It is unlikely that each organization—the bank and the acquired entity—will have made all the same investments and taken the same approach concerning technology. Therefore, being prepared to assess and accommodate a wide range of technical considerations and onboarding options will be vital. Having a thorough understanding of each organization's technology ecosystem and the legacy systems to migrate or leave behind will alleviate compatibility issues.

If not addressed in the early stages of the M&A process, you could face integration and governance issues due to differences in technology or resource allocation deficiencies when onboarding a wide range of technical assets, applications, and data. This will result in cycle time delays, lack of employee readiness using the systems, and inevitable disruption.

Common oversights often happen in the areas of protection, privacy, and security. For example, smaller financial services firms may reside lower on the security and privacy maturity curve due to less scrutiny from regulators and reduced ability to invest in enterprise-grade security practices. Inheriting lesser-designed security and privacy policies is a considerable risk. Therefore, it will be incumbent upon the acquiring organization to apply its standards to the incoming organization.

Banks hold the personal information of millions of customers—data that they must keep private so that customers' identities stay as safe and protected as possible, and so that the organization's reputation remains untarnished by preventing breaches.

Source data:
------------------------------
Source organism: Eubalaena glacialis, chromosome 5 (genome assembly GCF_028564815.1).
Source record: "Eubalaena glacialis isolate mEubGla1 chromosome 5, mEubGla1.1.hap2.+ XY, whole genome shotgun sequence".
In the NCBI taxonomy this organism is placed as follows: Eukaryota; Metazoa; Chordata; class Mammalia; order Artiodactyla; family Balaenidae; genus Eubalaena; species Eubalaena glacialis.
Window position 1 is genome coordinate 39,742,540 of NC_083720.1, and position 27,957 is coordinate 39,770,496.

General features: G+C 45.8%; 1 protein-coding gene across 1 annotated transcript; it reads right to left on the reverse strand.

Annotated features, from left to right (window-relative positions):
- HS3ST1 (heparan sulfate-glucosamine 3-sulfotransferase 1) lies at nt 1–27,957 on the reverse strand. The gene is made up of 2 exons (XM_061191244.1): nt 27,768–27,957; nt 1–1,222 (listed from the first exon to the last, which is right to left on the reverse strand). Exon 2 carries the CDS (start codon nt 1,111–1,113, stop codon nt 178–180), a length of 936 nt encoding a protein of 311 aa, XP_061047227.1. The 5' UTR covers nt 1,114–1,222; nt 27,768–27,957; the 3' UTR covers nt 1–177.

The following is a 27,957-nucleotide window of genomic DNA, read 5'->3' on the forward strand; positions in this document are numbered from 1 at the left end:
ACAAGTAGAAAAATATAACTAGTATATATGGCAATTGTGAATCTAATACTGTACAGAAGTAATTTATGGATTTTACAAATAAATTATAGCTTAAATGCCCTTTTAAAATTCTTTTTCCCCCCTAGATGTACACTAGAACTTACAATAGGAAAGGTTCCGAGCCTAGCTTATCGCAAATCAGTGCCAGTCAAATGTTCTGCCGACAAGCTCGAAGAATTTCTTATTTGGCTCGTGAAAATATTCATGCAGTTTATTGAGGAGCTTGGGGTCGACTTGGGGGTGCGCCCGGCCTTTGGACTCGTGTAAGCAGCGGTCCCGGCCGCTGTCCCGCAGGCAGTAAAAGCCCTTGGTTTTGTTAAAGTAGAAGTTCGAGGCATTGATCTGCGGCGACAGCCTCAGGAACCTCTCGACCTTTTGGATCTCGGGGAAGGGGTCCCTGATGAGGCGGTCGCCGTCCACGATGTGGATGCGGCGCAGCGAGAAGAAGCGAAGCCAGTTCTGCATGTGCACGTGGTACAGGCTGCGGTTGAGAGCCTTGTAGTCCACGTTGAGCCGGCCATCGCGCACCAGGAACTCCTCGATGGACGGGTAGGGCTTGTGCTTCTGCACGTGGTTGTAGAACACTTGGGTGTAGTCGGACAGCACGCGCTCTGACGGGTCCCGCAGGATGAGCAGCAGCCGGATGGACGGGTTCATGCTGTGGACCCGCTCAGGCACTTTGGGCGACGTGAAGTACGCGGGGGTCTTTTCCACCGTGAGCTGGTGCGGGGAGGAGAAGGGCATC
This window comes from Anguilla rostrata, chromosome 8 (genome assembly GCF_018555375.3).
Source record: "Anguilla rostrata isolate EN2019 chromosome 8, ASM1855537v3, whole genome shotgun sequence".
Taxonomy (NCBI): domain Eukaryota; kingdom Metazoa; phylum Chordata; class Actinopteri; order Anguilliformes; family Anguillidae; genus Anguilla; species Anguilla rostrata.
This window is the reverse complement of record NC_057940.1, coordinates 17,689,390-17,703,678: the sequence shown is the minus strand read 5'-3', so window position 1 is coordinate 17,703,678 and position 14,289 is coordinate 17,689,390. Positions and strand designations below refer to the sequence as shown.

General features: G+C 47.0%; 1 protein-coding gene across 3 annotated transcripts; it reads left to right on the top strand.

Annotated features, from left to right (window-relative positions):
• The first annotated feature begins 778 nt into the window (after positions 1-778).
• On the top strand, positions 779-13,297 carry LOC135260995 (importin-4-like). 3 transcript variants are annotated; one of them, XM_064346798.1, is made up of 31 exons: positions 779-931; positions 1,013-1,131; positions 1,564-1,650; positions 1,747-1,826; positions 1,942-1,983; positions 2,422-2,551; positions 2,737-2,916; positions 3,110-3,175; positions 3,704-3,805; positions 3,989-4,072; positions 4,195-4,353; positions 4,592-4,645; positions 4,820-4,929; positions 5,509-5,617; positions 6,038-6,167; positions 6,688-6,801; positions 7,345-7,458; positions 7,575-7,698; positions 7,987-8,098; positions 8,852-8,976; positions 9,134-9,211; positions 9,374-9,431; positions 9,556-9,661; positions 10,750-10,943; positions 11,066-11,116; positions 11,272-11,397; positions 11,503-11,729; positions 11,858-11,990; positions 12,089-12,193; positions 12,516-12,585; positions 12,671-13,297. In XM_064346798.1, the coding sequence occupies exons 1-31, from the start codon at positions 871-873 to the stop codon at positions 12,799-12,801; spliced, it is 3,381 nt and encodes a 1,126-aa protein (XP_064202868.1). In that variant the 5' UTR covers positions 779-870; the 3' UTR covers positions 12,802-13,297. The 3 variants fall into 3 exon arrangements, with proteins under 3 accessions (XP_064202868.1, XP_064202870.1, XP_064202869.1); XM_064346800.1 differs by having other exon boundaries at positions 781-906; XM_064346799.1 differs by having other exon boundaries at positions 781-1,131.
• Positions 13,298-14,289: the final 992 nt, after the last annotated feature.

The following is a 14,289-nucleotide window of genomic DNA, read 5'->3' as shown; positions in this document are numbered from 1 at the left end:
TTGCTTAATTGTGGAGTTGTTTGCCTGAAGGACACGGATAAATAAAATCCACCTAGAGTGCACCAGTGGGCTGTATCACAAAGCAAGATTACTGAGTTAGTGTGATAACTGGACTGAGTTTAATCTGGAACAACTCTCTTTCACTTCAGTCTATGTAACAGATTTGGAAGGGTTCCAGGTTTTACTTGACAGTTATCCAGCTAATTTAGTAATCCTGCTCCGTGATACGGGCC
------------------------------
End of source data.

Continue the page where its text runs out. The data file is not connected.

The key to avoiding an unclear integration path is to develop a plan and identify the digital strategy and critical decisions a bank must make to achieve the desired results (financially, strategically, operationally, and organizationally) by when and in what order.

Establish an integration task force and lay out a decision roadmap made by the right people at the right time with the best available information. This will create a clear vision for how issues will be prioritized and triaged while accelerating the decision-making process.

Complete the form to download the full report and learn more about BDO's approach for successful onboarding of digital operations in banking.

Scoping and timelines

While establishing the scope of the M&A integration, divide the scope areas into buckets that identify services within the scope of integration. Services to be integrated by third parties and services not requiring integration.